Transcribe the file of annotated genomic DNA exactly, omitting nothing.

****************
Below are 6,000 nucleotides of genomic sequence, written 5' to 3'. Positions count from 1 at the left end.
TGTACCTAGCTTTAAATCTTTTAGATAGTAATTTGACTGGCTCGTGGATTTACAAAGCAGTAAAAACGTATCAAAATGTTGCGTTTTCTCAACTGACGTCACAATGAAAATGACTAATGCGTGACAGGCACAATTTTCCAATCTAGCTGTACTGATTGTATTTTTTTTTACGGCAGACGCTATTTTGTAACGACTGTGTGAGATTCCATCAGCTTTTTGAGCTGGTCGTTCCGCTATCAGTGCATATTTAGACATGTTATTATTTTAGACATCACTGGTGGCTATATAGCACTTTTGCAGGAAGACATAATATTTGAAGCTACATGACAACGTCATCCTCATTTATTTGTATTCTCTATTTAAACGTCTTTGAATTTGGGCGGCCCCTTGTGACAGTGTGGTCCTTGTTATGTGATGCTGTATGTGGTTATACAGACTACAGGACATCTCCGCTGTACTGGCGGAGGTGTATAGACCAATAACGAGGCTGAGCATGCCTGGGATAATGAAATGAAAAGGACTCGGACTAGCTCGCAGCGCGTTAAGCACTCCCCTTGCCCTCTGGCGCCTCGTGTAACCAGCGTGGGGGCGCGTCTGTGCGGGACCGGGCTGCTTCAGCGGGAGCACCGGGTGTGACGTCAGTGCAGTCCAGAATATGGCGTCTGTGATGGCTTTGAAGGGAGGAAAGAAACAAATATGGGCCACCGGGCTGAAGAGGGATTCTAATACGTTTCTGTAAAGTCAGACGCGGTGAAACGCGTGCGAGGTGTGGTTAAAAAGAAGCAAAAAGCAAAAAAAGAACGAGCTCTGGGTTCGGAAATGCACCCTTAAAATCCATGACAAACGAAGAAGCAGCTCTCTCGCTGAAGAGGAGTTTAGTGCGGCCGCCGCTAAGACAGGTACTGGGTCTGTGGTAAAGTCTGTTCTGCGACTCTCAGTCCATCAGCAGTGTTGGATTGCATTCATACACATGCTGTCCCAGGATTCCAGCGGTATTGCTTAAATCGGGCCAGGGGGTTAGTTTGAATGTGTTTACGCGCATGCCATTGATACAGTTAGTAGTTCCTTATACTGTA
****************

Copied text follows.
Below are 6,000 nucleotides of genomic sequence, written 5' to 3'. Positions count from 1 at the left end.
TGTACCTAGCTTTAAATCTTTTAGATAGTAATTTGACTGGCTCGTGGATTTACAAAGCAGTAAAAACGTATCAAAATGTTGCGTTTTCTCAACTGACGTCACAATGAAAATGACTAATGCGTGACAGGCACAATTTTCCAATCTAGCTGTACTGATTGTATTTTTTTTTACGGCAGACGCTATTTTGTAACGACTGTGTGAGATTCCATCAGCTTTTTGAGCTGGTCGTTCCGCTATCAGTGCATATTTAGACATGTTATTATTTTAGACATCACTGGTGGCTATATAGCACTTTTGCAGGAAGACATAATATTTGAAGCTACATGACAACGTCATCCTCATTTATTTGTATTCTCTATTTAAACGTCTTTGAATTTGGGCGGCCCCTTGTGACAGTGTGGTCCTTGTTATGTGATGCTGTATGTGGTTATACAGACTACAGGACATCTCCGCTGTACTGGCGGAGGTGTATAGACCAATAACGAGGCTGAGCATGCCTGGGATAATGAAATGAAAAGGACTCGGACTAGCTCGCAGCGCGTTAAGCACTCCCCTTGCCCTCTGGCGCCTCGTGTAACCAGCGTGGGGGCGCGTCTGTGCGGGACCGGGCTGCTTCAGCGGGAGCACCGGGTGTGACGTCAGTGCAGTCCAGAATATGGCGTCTGTGATGGCTTTGAAGGGAGGAAAGAAACAAATATGGGCCACCGGGCTGAAGAGGGATTCTAATACGTTTCTGTAAAGTCAGACGCGGTGAAACGCGTGCGAGGTGTGGTTAAAAAGAAGCAAAAAGCAAAAAAAGAACGAGCTCTGGGTTCGGAAATGCACCCTTAAAATCCATGACAAACGAAGAAGCAGCTCTCTCGCTGAAGAGGAGTTTAGTGCGGCCGCCGCTAAGACAGGTACTGGGTCTGTGGTAAAGTCTGTTCTGCGACTCTCAGTCCATCAGCAGTGTTGGATTGCATTCATACACATGCTGTCCCAGGATTCCAGCGGTATTGCTTAAATCGGGCCAGGGGGTTAGTTTGAATGTGTTTACGCGCATGCCATTGATACAGTTAGTAGTTCCTTATACTGTA